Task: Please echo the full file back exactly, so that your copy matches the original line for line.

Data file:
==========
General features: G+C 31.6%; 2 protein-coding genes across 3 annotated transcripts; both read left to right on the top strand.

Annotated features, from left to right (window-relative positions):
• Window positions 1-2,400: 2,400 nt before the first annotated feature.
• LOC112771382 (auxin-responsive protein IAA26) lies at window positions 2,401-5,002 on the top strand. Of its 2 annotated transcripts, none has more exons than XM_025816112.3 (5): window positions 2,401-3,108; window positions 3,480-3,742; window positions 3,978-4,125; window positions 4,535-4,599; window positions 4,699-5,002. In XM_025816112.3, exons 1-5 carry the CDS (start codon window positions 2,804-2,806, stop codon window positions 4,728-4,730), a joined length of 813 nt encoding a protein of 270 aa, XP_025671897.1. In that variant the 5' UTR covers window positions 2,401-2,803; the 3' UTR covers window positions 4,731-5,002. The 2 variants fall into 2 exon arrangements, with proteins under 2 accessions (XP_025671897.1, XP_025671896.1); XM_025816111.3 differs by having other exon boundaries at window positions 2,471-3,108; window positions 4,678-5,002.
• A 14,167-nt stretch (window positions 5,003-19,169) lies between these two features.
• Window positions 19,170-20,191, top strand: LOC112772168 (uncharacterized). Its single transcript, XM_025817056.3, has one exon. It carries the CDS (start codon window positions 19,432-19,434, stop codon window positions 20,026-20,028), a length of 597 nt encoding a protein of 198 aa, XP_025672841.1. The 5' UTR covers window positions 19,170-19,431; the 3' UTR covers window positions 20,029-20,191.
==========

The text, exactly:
General features: G+C 31.6%; 2 protein-coding genes across 3 annotated transcripts; both read left to right on the top strand.

Annotated features, from left to right (window-relative positions):
• Window positions 1-2,400: 2,400 nt before the first annotated feature.
• LOC112771382 (auxin-responsive protein IAA26) lies at window positions 2,401-5,002 on the top strand. Of its 2 annotated transcripts, none has more exons than XM_025816112.3 (5): window positions 2,401-3,108; window positions 3,480-3,742; window positions 3,978-4,125; window positions 4,535-4,599; window positions 4,699-5,002. In XM_025816112.3, exons 1-5 carry the CDS (start codon window positions 2,804-2,806, stop codon window positions 4,728-4,730), a joined length of 813 nt encoding a protein of 270 aa, XP_025671897.1. In that variant the 5' UTR covers window positions 2,401-2,803; the 3' UTR covers window positions 4,731-5,002. The 2 variants fall into 2 exon arrangements, with proteins under 2 accessions (XP_025671897.1, XP_025671896.1); XM_025816111.3 differs by having other exon boundaries at window positions 2,471-3,108; window positions 4,678-5,002.
• A 14,167-nt stretch (window positions 5,003-19,169) lies between these two features.
• Window positions 19,170-20,191, top strand: LOC112772168 (uncharacterized). Its single transcript, XM_025817056.3, has one exon. It carries the CDS (start codon window positions 19,432-19,434, stop codon window positions 20,026-20,028), a length of 597 nt encoding a protein of 198 aa, XP_025672841.1. The 5' UTR covers window positions 19,170-19,431; the 3' UTR covers window positions 20,029-20,191.